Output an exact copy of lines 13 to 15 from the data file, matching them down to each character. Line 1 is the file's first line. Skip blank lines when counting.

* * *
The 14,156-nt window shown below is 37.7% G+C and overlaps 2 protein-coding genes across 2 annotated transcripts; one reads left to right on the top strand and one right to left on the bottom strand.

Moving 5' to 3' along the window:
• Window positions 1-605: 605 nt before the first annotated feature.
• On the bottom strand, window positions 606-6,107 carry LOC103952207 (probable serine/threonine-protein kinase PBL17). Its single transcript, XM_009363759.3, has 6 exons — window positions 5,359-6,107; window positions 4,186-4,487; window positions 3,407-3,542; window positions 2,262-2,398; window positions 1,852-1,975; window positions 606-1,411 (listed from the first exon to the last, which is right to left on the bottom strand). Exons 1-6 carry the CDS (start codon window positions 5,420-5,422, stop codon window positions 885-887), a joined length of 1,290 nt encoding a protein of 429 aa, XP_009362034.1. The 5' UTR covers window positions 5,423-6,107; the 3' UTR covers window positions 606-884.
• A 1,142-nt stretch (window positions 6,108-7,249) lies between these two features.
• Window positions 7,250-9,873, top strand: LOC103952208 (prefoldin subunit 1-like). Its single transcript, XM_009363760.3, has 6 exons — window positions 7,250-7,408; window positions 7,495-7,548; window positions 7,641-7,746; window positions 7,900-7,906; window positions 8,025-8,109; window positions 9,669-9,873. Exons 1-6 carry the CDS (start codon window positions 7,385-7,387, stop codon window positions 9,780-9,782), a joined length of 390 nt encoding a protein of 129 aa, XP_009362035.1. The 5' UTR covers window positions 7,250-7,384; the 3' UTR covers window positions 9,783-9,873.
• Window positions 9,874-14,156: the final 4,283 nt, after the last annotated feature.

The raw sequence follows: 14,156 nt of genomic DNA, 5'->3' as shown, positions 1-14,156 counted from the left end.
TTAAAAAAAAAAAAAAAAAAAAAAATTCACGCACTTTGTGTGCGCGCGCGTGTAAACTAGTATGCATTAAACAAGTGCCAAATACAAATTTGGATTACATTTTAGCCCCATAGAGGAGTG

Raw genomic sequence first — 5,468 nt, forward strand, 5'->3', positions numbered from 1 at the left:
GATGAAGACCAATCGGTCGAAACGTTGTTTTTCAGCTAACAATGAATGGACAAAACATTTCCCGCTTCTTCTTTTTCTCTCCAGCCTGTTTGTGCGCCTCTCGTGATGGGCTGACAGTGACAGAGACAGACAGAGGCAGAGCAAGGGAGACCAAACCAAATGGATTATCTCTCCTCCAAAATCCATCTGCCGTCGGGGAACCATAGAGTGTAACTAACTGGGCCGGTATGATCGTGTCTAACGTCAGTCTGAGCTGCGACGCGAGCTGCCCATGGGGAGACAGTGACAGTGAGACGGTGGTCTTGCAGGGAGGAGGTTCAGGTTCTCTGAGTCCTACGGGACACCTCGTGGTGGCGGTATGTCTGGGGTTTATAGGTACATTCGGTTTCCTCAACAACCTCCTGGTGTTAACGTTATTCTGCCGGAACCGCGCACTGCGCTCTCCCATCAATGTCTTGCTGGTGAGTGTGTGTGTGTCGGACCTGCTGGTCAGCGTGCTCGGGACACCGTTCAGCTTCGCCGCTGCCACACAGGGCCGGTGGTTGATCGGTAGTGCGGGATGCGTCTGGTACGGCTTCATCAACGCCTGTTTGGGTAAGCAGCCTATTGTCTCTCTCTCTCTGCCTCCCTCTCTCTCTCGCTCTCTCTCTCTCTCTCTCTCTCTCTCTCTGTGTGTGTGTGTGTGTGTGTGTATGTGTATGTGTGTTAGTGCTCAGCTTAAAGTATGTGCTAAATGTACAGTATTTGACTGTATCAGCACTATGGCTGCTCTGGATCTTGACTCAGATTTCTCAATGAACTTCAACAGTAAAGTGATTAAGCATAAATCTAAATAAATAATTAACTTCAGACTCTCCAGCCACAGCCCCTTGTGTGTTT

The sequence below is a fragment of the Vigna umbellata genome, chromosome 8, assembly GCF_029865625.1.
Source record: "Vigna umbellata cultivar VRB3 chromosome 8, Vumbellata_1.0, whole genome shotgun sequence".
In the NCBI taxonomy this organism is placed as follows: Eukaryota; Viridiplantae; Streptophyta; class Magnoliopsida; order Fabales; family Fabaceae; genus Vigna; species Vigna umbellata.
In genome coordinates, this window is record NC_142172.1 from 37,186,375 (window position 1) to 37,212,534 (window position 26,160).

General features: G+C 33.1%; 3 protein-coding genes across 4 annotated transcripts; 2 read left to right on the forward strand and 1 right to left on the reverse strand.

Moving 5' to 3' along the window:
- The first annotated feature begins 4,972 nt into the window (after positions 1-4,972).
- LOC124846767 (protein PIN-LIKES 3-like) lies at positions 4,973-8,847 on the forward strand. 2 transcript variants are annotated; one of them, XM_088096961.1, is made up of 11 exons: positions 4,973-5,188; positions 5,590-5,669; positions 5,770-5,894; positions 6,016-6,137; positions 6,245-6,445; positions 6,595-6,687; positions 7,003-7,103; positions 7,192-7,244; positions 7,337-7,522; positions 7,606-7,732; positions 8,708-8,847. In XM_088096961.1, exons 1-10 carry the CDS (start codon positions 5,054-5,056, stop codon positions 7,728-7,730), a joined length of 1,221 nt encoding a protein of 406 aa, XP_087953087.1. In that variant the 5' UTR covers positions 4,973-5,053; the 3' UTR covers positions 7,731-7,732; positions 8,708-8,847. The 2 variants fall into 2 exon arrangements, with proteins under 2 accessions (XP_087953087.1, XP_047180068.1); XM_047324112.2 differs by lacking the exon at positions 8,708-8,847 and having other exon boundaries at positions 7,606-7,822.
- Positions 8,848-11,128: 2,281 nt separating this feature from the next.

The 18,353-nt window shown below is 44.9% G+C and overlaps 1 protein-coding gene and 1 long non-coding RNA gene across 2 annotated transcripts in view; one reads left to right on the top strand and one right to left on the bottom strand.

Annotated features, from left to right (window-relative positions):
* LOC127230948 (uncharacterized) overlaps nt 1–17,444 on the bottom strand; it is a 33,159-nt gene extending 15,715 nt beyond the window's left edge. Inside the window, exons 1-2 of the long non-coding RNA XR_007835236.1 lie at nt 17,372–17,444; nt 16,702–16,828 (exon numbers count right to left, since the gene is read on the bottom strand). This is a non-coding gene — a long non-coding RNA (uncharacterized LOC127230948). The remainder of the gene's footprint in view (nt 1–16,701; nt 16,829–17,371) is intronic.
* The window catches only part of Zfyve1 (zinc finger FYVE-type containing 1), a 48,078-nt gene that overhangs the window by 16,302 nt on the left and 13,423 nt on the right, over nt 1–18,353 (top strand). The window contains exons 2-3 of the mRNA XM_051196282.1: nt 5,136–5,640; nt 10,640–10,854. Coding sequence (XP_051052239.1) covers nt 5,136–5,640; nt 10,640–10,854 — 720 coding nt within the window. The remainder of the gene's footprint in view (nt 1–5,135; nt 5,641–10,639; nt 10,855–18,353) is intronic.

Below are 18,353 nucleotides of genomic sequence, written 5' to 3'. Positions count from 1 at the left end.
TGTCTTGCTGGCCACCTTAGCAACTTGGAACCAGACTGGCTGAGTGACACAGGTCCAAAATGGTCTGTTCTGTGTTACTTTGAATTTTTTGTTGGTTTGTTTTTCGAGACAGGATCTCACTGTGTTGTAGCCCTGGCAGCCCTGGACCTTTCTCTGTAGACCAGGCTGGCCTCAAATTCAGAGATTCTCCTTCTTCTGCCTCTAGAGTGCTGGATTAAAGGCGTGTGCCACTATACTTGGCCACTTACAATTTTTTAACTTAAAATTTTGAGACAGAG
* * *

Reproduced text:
Source record: "Vigna umbellata cultivar VRB3 chromosome 8, Vumbellata_1.0, whole genome shotgun sequence".
In the NCBI taxonomy this organism is placed as follows: Eukaryota; Viridiplantae; Streptophyta; class Magnoliopsida; order Fabales; family Fabaceae; genus Vigna; species Vigna umbellata.
In genome coordinates, this window is record NC_142172.1 from 37,186,375 (window position 1) to 37,212,534 (window position 26,160).